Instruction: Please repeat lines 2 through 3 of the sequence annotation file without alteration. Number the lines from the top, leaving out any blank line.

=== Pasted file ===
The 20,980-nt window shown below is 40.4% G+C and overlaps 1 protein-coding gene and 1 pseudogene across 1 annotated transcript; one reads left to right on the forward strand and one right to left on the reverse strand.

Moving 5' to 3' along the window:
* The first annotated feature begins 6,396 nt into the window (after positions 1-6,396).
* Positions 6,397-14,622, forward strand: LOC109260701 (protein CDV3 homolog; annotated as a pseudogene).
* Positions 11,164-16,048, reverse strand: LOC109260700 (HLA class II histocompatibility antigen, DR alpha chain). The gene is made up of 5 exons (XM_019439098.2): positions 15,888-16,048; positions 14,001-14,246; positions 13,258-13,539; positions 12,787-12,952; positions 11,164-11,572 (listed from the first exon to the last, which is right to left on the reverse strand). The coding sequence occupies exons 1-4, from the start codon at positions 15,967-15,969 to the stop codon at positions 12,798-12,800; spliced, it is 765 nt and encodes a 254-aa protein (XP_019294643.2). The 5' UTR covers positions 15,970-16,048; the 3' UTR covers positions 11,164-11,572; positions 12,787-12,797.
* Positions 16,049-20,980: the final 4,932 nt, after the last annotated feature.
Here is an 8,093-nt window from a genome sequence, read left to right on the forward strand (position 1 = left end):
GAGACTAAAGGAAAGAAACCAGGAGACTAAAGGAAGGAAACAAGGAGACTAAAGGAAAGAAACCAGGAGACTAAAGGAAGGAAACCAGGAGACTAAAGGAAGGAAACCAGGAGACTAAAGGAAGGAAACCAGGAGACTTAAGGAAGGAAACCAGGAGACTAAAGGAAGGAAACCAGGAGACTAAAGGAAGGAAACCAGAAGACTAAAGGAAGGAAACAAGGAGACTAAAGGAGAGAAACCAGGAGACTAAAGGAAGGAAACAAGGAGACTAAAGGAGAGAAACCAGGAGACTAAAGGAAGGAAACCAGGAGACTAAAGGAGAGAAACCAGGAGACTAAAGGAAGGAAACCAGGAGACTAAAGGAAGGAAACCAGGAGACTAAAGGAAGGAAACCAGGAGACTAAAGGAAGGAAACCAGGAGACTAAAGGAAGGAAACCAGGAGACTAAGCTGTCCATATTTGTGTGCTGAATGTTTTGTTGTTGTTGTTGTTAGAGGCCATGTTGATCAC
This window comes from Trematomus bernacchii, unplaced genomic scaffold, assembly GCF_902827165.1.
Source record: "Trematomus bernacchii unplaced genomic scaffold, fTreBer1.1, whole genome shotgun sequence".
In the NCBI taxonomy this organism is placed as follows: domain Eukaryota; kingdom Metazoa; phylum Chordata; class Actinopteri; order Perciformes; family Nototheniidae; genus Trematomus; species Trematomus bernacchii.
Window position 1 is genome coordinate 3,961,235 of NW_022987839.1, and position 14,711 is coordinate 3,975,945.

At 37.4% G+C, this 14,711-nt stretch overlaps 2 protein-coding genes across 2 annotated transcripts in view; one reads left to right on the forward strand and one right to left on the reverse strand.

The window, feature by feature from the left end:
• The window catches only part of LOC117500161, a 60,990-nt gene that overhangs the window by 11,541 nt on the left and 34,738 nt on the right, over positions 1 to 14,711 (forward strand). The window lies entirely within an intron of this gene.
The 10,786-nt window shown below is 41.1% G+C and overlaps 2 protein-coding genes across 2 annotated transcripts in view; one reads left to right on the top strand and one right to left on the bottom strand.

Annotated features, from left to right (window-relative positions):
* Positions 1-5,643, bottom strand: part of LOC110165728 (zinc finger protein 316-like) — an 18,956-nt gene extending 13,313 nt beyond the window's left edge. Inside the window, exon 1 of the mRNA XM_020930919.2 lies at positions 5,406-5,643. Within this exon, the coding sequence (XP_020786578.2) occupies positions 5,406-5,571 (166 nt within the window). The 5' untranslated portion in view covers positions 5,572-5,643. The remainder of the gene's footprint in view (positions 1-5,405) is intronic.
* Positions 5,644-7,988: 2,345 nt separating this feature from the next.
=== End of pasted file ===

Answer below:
Moving 5' to 3' along the window:
* The first annotated feature begins 6,396 nt into the window (after positions 1-6,396).